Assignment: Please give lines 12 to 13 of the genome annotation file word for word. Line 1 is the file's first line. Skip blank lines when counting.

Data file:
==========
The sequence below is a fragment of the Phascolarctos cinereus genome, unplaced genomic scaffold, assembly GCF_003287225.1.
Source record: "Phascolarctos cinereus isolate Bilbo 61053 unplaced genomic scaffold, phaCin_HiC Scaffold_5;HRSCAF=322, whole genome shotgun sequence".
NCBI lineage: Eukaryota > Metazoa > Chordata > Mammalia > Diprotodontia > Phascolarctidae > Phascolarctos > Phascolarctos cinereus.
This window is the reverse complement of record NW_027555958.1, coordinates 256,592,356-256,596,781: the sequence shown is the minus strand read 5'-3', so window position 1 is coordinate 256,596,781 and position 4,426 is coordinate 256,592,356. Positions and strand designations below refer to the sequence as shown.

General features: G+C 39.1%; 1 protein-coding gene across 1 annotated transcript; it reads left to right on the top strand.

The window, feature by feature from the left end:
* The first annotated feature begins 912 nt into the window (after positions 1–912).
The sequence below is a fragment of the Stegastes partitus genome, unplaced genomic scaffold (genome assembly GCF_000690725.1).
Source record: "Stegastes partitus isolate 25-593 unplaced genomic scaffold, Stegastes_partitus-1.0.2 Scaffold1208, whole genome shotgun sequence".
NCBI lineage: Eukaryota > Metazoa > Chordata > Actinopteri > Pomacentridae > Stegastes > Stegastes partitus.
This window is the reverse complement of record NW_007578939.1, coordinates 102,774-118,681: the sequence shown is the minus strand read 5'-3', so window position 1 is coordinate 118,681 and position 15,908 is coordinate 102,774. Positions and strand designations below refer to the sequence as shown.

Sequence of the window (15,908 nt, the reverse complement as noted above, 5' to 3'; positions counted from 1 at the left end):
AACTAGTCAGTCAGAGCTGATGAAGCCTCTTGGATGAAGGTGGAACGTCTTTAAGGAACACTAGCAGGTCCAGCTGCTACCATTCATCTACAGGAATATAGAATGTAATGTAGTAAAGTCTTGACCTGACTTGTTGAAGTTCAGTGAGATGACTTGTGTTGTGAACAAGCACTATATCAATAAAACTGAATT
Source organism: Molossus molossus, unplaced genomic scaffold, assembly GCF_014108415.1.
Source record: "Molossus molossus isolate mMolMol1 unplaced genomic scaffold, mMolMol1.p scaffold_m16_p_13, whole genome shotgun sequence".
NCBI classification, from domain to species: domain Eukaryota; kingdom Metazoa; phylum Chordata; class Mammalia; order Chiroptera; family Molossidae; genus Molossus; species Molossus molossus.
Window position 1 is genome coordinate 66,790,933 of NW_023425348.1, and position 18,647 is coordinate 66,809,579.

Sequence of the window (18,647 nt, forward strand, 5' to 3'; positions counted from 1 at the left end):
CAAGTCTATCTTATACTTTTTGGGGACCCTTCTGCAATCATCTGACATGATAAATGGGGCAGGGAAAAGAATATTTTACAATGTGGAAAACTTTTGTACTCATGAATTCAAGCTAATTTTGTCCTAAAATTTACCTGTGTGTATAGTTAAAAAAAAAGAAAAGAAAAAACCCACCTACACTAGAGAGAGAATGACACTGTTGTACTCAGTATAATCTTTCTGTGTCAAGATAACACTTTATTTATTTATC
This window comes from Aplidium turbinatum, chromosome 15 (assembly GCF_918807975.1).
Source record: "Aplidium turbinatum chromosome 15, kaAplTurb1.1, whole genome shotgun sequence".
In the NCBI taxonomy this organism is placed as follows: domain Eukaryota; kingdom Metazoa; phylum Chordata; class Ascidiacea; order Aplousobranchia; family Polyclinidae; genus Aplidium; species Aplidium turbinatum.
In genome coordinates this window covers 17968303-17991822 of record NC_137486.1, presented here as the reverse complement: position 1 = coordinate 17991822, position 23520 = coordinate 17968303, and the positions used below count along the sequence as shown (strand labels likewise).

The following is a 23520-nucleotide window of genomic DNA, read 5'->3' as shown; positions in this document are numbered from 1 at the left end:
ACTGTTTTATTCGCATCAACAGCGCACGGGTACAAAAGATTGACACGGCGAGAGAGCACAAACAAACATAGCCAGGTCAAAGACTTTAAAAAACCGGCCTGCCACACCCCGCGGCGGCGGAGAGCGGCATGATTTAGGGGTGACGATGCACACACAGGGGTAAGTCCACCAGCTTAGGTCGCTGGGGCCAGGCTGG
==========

Sequence of the window (15,908 nt, the reverse complement as noted above, 5' to 3'; positions counted from 1 at the left end):
AACTAGTCAGTCAGAGCTGATGAAGCCTCTTGGATGAAGGTGGAACGTCTTTAAGGAACACTAGCAGGTCCAGCTGCTACCATTCATCTACAGGAATATAGAATGTAATGTAGTAAAGTCTTGACCTGACTTGTTGAAGTTCAGTGAGATGACTTGTGTTGTGAACAAGCACTATATCAATAAAACTGAATT